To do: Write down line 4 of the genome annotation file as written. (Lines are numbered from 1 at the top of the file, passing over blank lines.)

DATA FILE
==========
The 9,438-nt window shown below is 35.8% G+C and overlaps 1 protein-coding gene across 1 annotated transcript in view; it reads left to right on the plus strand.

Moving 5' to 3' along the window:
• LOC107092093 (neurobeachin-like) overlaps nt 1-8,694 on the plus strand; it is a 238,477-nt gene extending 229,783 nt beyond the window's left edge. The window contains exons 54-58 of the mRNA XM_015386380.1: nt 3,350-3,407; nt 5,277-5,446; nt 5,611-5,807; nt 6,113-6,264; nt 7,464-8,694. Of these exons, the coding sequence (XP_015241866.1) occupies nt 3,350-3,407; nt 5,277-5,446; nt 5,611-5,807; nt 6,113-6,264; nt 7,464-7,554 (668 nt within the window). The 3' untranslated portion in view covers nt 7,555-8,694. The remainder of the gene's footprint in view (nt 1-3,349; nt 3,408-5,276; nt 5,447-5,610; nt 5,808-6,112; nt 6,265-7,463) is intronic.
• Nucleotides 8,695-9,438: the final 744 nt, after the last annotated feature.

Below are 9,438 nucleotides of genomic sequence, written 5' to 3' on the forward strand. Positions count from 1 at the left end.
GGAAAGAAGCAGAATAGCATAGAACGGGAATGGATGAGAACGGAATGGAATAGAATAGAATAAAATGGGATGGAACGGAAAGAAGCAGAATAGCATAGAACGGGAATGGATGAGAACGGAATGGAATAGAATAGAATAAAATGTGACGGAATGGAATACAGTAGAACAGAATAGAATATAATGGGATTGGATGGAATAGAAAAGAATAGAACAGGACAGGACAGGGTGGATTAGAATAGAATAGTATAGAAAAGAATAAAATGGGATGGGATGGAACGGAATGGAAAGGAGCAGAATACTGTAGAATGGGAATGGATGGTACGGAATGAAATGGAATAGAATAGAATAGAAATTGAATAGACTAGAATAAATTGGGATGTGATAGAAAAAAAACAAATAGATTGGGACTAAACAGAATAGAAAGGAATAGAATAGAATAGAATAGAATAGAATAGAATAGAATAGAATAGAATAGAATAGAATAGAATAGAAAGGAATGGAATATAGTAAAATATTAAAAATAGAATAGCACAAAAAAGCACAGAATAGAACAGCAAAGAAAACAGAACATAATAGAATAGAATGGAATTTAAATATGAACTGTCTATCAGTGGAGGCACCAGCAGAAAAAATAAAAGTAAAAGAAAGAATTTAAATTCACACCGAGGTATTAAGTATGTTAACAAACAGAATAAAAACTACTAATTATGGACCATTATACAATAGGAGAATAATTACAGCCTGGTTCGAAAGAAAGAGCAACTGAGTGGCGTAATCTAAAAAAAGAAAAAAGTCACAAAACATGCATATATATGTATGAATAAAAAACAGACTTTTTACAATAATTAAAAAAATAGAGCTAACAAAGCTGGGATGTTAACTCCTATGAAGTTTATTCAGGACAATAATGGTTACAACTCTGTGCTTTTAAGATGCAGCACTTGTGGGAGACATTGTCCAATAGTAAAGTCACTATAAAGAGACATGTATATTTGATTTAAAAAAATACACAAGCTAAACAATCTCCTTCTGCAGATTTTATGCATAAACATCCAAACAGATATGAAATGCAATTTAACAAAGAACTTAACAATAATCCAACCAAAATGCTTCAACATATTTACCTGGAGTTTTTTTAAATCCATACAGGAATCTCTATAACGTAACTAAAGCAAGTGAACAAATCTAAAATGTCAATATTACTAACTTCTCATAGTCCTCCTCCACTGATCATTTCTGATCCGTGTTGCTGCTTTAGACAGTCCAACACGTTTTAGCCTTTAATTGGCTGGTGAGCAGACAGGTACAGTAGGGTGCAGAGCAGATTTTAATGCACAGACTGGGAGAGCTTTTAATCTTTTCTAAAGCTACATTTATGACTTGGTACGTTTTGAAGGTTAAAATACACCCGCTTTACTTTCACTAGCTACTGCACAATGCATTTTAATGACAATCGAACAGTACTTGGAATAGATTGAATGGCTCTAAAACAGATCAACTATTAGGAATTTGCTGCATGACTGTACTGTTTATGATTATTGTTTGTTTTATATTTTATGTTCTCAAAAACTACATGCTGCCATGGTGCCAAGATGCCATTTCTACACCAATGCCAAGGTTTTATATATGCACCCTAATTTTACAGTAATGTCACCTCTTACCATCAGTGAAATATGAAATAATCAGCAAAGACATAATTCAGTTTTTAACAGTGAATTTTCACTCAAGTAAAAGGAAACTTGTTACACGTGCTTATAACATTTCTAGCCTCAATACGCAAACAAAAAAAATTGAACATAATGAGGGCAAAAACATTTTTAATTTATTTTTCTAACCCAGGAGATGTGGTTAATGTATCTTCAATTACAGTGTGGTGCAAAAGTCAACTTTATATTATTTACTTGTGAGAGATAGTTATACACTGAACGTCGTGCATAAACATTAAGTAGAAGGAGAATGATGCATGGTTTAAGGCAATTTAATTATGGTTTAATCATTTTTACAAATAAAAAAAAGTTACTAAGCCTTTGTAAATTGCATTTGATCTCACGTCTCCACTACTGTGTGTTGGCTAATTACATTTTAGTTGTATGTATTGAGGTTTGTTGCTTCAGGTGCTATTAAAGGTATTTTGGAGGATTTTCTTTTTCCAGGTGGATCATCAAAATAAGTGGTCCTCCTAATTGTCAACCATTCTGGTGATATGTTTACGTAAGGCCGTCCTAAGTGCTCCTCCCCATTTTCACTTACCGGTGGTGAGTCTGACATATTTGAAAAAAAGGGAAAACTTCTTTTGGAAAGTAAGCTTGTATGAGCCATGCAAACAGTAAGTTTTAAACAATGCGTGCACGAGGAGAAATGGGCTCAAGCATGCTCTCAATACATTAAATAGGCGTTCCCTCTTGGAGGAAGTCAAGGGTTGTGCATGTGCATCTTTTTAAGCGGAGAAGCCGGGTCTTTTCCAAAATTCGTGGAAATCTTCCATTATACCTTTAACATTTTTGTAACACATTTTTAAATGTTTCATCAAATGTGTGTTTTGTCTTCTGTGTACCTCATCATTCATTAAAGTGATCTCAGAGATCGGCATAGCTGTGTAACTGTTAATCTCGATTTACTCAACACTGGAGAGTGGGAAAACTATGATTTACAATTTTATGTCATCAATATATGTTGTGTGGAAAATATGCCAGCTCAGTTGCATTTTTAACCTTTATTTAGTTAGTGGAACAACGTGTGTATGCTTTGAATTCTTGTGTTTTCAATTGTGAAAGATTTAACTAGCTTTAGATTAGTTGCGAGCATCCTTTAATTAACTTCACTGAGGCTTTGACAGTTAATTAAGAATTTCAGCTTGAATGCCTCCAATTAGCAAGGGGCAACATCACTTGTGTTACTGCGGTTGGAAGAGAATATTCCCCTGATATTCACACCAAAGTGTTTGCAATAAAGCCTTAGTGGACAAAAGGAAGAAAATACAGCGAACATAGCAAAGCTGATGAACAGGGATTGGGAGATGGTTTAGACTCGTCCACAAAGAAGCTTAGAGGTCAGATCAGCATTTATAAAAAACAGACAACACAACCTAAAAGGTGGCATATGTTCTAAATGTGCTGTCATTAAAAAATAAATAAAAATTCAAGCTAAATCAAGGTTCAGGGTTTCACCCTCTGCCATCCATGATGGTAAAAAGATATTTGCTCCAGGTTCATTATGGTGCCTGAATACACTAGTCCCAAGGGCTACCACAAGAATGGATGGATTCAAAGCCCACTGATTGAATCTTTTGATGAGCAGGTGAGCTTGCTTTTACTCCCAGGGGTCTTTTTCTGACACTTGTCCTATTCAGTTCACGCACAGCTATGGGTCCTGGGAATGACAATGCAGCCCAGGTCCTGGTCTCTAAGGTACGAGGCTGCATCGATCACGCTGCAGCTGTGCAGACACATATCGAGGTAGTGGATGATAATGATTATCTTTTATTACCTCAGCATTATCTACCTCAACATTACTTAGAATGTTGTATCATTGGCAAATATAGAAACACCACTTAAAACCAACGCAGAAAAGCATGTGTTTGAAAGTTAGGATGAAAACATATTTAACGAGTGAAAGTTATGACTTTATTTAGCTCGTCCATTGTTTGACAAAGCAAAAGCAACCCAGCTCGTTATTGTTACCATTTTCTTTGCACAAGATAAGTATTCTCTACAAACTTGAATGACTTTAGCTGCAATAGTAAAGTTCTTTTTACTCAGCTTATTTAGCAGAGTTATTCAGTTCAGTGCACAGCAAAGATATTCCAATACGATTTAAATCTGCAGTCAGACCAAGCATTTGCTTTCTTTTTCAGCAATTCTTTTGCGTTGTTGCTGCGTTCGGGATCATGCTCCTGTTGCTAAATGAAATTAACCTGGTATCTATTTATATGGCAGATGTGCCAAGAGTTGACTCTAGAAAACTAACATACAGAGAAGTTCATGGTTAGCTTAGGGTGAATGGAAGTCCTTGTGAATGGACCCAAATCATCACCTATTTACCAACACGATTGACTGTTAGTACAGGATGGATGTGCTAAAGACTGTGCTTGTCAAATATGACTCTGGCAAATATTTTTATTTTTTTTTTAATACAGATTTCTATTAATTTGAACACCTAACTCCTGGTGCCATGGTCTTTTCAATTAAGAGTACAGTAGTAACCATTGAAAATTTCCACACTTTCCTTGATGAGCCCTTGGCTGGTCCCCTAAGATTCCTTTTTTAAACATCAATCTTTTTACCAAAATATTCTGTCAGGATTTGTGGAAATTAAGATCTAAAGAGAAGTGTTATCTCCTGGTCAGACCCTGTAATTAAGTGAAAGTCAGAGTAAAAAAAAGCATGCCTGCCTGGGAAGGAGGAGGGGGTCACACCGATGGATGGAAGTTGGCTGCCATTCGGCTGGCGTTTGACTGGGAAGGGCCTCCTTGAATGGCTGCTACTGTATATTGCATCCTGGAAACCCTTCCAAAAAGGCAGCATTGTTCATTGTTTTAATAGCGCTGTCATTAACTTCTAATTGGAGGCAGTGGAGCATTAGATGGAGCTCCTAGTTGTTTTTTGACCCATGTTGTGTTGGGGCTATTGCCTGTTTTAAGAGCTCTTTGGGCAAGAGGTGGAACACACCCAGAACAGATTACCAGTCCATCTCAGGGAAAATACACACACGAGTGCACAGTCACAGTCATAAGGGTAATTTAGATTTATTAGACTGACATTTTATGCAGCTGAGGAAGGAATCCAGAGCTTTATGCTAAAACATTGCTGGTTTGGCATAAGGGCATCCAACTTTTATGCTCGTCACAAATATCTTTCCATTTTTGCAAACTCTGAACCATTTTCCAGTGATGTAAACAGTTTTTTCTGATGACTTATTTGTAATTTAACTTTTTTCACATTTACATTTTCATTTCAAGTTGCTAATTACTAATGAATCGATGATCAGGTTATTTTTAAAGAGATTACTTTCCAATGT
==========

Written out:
• Nucleotides 8,695-9,438: the final 744 nt, after the last annotated feature.